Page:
Choosing the Right Tea to Match Your Mood
We as humans tend to experience multiple moods that come and go without any notice and quite frankly, it can get really frustrating. A kind gesture from a stranger can make your entire day. But, all of a sudden, an inconsiderate jerk pushes past you in order to get the last available seat on the subway and then an immediate transformation occurs. That one quick, yet affective gesture has officially dampened your high spirits and whiplashed you into another mood you really didn’t want to be in. Instead of being heavily medicated and secluding yourself in your room during a Netflix binge, grab a cup of tea and let its natural ingredients do the healing. Common cold: Elderflower Avoiding the common cold is inevitable sometimes. You feel yourself being cautious when you’re in public spaces, yet you still manage to pick it up after you used about half a gallon of hand sanitizer. Elderflower tea relieves the symptoms of a common cold. It has a gentle and pleasant tea, so it’s welcoming to people of all ages, especially young kids. It contains antiviral and immune boosting effects, so it can tackle flu symptoms and other common cold problems. Stressed: Lemon Balm Maybe you have to meet a strict deadline for work. Maybe you’re feeling overwhelmed because finals are approaching and you’re trying to cram in last minute study sessions. You have found that physically you’re exhausted, but the gears running in your mind won’t seem to shut off. Lemon balm aids relaxation and calmness. The oils in lemon balm contain chemicals that relax muscles, particularly in the stomach and bladder, and calms future anxieties you may be experiencing. Slow metabolism: Green Tea Whether you’re looking to shed a couple extra pounds, or simply speed up your metabolism, green tea has proven to be very beneficial in EGCG (epigallocatechin gallate), an ingredient known to speed up metabolism. Try to make it a habit of consuming 4-6 cups a day in order to notice a significant change in energy level. Sleepless nights: Chamomile Chamomile tea is strictly herbal based, so it doesn’t contain any caffeine, which is the main ingredient for keeping someone up in the first place. The tea itself has a unique, sweet, and floral aroma and will have a drowsiness effect on you. Your local grocery store should have brands like Celestial Seasonings and Traditional Medicinals, which are two of my favorite brands; however, if you’re feeling adventurous, you can even go as far as drying out the flowers and brewing them yourself. Bloated: Peppermint Peppermint has been known to help fatigue and stomach problems. It calms your internal systems and is extremely useful if you over-indulge in a late night meal or food loaded with sugars and fibers that the body finds hard to absorb. Next time you’re feeling uncomfortable because you maybe had one too many slices of cake, try and drink some peppermint tea to settle your stomach and reduce bloating. Nauseous: Ginger Tea Soon to be mothers have claimed that Ginger has helped them during pregnancy sickness. If you make this tea from grated root ginger, it will provide even more benefits. First, you want to steep two teaspoons in boiled water. Then, let it sit until it’s cool. Finally, sip on it casually, and you should find your nausea disappearing. Try not to consume more than three teaspoons a day.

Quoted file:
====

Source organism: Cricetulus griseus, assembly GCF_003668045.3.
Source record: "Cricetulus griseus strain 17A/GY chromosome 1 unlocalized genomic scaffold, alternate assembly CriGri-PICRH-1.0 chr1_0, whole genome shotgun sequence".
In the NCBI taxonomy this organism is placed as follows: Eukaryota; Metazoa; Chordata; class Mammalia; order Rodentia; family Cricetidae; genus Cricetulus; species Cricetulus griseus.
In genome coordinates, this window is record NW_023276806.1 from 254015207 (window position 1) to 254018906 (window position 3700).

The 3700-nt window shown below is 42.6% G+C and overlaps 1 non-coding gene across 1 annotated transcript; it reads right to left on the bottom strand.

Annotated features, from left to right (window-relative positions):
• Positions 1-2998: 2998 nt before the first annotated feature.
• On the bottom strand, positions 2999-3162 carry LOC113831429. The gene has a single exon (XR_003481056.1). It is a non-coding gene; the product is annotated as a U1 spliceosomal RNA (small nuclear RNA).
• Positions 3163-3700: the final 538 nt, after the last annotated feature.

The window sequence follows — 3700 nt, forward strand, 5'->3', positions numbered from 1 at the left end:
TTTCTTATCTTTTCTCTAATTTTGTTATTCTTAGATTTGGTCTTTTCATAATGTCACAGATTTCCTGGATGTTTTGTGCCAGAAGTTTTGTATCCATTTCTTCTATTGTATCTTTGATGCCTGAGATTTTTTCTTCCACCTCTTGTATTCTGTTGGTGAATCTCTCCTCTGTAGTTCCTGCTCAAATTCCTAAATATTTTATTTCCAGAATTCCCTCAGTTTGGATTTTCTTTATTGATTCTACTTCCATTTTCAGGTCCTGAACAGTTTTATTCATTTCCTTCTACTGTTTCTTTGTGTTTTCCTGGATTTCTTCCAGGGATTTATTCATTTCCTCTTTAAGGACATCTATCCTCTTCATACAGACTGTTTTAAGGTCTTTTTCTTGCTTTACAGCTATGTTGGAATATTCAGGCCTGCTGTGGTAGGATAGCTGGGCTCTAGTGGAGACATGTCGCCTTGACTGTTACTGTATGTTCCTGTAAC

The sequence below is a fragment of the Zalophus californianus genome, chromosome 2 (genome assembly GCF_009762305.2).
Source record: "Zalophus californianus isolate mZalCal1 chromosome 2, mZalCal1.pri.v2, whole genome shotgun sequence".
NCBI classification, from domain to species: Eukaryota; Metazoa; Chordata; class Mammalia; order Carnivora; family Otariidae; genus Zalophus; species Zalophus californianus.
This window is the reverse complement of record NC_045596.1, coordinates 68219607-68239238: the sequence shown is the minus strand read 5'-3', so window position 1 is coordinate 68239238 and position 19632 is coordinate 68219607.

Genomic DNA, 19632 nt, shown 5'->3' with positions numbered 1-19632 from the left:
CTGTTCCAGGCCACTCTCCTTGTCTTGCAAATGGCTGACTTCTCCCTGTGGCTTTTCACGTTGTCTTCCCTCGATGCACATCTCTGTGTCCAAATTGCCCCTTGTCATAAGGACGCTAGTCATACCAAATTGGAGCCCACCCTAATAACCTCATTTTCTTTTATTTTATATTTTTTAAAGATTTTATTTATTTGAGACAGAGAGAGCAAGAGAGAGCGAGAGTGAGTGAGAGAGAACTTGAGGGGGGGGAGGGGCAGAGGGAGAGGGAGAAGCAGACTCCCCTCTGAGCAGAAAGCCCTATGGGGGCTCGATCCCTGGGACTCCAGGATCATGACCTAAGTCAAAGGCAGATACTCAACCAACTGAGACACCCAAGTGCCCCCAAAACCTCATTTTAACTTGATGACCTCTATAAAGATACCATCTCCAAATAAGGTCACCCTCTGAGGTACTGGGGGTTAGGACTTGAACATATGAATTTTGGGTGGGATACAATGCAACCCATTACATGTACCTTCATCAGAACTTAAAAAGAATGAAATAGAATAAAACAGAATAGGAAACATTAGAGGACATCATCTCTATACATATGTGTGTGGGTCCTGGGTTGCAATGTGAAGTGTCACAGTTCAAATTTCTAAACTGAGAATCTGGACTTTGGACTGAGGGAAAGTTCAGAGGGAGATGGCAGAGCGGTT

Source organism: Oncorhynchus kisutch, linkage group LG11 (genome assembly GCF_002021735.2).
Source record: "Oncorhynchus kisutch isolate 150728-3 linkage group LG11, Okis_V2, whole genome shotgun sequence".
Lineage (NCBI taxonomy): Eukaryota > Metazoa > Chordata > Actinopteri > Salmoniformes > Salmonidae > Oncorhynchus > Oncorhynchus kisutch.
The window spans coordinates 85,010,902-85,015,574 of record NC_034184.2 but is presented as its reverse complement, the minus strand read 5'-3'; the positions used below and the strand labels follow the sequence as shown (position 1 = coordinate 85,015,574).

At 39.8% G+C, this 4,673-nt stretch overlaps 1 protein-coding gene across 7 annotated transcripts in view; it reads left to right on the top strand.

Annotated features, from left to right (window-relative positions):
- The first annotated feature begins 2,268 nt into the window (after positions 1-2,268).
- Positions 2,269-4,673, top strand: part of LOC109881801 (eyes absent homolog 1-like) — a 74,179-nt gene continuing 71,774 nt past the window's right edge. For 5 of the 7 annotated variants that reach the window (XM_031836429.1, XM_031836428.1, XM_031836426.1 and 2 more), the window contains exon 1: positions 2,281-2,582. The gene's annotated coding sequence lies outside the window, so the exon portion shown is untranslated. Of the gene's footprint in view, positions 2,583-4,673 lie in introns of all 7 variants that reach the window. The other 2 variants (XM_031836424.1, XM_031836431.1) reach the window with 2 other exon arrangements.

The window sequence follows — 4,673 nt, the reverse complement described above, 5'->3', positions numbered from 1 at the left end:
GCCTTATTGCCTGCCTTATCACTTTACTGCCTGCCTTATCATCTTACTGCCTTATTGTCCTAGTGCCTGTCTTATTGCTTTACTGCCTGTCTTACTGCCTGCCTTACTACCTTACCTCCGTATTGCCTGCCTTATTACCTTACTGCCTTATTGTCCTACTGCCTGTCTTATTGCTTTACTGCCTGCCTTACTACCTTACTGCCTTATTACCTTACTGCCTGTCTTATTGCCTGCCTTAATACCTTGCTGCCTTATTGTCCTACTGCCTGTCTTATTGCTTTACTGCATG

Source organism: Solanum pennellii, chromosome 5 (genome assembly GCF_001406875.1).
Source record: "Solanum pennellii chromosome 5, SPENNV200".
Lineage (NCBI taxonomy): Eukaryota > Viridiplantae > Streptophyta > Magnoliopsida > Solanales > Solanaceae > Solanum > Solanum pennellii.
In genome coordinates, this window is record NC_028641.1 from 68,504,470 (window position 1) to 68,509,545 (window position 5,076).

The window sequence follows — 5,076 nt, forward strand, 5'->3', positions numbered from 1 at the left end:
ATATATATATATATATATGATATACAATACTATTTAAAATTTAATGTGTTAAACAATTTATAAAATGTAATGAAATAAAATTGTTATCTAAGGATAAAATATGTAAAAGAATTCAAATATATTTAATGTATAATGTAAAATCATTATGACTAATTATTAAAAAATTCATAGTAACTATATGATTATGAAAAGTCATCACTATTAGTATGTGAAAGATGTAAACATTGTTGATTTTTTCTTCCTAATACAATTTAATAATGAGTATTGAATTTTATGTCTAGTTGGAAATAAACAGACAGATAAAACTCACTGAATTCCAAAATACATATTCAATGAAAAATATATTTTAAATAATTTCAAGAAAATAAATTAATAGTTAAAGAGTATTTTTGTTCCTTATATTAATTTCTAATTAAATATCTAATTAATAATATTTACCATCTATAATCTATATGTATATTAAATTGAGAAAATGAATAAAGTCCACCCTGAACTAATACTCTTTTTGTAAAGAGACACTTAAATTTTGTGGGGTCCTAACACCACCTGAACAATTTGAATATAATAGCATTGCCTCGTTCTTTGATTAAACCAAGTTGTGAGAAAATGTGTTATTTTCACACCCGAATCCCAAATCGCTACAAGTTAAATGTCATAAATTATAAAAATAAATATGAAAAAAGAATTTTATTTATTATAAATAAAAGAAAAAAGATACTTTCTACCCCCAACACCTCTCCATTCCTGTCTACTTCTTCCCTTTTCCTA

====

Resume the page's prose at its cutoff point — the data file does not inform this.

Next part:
9 Endangered Animals We May Lose In Our Lifetime‍